Later, she tells Kraven that her still-unconscious hunky human "saved my life." Whoa. Wait a minute -- she's a vampire. She's immortal. The script so far has established they're vulnerable to sunlight and ultraviolet light, but since when can they drown? The movie never tells us for sure, nor does it tell us why Selene conveniently fails to notice the huge gaping bloody bite wound on Michael's neck. Nor does it tell us how and where Selene captures Lucian's creepy lab assistant later on so that she can prove to Viktor that Lucian's alive.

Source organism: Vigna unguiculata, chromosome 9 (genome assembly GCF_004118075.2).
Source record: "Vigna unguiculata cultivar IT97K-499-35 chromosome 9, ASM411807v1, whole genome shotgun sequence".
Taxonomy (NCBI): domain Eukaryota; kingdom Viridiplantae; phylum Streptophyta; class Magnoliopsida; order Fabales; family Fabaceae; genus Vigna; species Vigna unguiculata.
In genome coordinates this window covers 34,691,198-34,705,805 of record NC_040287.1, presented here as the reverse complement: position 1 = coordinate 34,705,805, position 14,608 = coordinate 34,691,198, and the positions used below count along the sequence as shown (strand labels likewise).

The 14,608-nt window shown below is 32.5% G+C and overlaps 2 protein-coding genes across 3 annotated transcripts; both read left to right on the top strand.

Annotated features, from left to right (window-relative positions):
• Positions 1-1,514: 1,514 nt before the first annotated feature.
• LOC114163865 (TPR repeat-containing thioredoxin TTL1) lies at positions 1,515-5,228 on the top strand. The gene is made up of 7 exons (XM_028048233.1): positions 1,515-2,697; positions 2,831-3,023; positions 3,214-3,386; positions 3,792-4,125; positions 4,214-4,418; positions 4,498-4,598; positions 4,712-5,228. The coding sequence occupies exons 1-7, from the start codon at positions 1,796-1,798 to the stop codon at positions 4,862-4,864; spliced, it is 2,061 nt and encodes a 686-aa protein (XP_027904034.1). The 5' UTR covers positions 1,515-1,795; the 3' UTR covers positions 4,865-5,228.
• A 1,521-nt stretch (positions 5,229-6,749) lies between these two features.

I turned my brain off before we even hit "play" on the DVD; I was willing and able to suspend disbelief, but the movie just can't support the weight of its own plot holes.

The more grim gritty gunplay I saw, the more I hankered for the suspense and black humor of Dog Soldiers or even an episode of Angel.